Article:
Question: Historically, which asset class of investments has benefited the most over the past century as related to a combination of low interest rates and increasing inflation? Answer: Real Estate.
In recent years, interest rates have fallen to near record low levels while inflation continues to rapidly increase. Typically, rates and inflation are inverse to one another, and are akin to being on a “see saw”. The lower interest rates tend to fall, then th...
In recent years, apartment buildings have become quite a popular investment option for real estate investors interested in finding good yields for their money. With mortgage underwriting guidelines tightening up considerably for residential properties (1 to 4 units), more real estate investors have decided to acquire apartment buildings.
As interest rates have fallen dramatically, many apartment and commercial mortgage rates have also dropped to incredibly low ranges somewhere within 3%...
Are Commercial Loans Easier To Fund Today Than Residential Loans?
Are commercial real estate loans easier to find than residential loans today? Had I asked that question back in 2007, most people would have then said “No way.” Today, many investors and brokers may have to really think about it first prior to giving an answer one way or another.
In Southern California, upwards of 55% of all homes purchased in 2012 may have been acquired with either all cash or FHA loans partly since the secondary markets are so restricted. A very high percentage...
*** Linked below is a newpaper article which I wrote for the Palisades Post (Pacific Palisades, CA) back on June 11, 2008 as I tried to explain the early stages of The Credit Crisis.
"There is really no true precedence for what is happening in the world's financial markets and the impact of the ongoing credit crisis. Today's financial markets are far more complex than in the past, thanks to the fact that Main Street has essentially merged with Wall Street over the years.
Since the last market peak near 2007 or 2008 for both residential and commercial real estate properties nationwide, many of the existing 5 year fixed commercial loans may be ballooning or becoming all due and payable in 2013.
Upwards of 4,750+ CMBS (Commercial Mortgage Backed Securities) with loan balances near $55 billion may need to be refinanced in 2013 alone. Sadly, a very high percentage of these same potentially ballooning commercial mortgages may not have sufficient income to ser...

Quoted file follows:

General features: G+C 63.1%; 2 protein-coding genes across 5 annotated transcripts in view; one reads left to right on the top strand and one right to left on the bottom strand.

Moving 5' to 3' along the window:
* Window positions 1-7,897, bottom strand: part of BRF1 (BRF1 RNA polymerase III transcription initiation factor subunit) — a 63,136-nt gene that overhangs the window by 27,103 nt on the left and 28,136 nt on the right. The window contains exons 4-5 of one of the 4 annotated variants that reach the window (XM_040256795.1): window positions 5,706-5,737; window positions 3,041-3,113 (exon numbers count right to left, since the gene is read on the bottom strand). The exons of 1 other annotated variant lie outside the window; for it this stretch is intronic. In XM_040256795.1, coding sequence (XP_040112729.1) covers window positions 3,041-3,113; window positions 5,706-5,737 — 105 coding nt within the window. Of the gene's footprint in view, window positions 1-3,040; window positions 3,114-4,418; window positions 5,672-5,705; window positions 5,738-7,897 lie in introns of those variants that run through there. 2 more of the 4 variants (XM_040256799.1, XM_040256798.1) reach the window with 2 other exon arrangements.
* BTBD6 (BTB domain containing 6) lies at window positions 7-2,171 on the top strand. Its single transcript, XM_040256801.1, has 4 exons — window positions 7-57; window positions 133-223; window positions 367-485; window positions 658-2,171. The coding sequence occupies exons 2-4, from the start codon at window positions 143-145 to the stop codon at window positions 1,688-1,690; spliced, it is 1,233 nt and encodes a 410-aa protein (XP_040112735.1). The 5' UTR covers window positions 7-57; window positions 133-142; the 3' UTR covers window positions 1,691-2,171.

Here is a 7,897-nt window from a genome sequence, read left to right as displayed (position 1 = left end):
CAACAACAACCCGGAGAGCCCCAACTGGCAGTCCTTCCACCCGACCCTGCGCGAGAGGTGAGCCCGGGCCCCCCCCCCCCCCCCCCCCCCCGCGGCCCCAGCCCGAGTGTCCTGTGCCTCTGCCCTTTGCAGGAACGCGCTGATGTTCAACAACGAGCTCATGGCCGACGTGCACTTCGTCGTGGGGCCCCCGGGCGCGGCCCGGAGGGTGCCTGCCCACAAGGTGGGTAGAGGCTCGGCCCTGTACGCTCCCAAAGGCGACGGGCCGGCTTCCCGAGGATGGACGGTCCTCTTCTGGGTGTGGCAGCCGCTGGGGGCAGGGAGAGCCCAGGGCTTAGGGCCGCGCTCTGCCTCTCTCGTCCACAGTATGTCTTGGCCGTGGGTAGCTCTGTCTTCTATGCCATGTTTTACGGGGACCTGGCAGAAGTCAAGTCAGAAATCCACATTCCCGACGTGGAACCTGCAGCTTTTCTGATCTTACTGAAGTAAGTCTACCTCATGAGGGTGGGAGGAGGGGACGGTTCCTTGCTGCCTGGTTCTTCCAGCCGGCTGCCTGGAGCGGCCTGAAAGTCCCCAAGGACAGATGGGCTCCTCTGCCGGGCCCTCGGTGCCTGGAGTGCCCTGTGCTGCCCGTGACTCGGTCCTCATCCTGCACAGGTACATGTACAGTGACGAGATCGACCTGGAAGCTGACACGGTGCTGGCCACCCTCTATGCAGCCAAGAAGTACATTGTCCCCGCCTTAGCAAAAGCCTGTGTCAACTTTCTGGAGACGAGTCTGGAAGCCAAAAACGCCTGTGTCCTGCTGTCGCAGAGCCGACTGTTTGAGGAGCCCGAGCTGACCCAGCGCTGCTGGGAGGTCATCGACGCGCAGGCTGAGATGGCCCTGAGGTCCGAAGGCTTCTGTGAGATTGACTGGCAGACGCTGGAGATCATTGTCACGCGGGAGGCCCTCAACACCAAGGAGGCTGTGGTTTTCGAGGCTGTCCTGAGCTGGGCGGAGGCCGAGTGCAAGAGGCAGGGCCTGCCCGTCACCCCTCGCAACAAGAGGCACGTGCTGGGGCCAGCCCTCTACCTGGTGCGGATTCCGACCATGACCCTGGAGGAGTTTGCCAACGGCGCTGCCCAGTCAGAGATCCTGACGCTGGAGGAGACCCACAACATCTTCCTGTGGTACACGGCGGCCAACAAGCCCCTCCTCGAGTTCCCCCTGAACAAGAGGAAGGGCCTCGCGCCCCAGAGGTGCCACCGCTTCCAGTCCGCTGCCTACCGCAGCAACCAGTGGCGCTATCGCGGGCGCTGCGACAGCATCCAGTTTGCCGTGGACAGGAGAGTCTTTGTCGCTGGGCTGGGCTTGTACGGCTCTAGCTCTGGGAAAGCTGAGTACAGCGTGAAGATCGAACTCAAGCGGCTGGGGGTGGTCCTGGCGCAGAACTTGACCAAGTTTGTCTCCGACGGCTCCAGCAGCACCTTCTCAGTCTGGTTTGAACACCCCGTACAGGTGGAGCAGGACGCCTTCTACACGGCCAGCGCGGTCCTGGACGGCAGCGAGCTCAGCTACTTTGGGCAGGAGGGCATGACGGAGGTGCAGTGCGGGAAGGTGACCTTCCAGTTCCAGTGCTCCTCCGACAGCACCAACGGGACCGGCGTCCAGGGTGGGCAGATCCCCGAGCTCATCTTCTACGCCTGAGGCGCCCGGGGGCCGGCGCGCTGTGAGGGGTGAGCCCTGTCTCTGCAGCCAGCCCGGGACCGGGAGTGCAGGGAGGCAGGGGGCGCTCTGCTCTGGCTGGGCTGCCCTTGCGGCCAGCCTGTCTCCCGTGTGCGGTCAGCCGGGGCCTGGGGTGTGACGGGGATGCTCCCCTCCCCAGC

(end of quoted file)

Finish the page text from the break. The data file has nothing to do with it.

What options are there for someone who has no equity left?
At present, there are more homes in foreclosure and with negative equity of 50% or more than there are "non distressed" homes currently for sale in the USA.
As both short and long term interest rates may likely soon rise due to the weakening Dollar, rising government debt, lack of positive results from the Fed's "Quantitative Easing" programs or other stimulus programs, then we may see an acceleration of properties headed toward foreclosure as adjustable rate mortgages may soon rise as well....
Today's Blog is about how to get out of a home which may be currently "upside down" (or the mortgage balances exceed the current market value). In California, approximately 50% of all homes which currently have a mortgage balance may now have zero to negative equity. Nationwide, the number of all homes with mortgage balances by year end may also be similar to the same 50% figure.
According to recent information, the percentage of all home sales in both Orange and San Diego Counties which were...
As mortgage loan underwriting guidelines continue to tighten up across the U.S., our group continues to try to provide our clients with non conventional ways to purchase or sell real estate throughout many areas in Southern California.
The number # 1 most important factor in real estate is the availability of financing options both to get in (purchase) and to get out (sale). As most of us know by now, the "easy money" mortgage loan options of the late '90s until mid 2007 was the primary catal...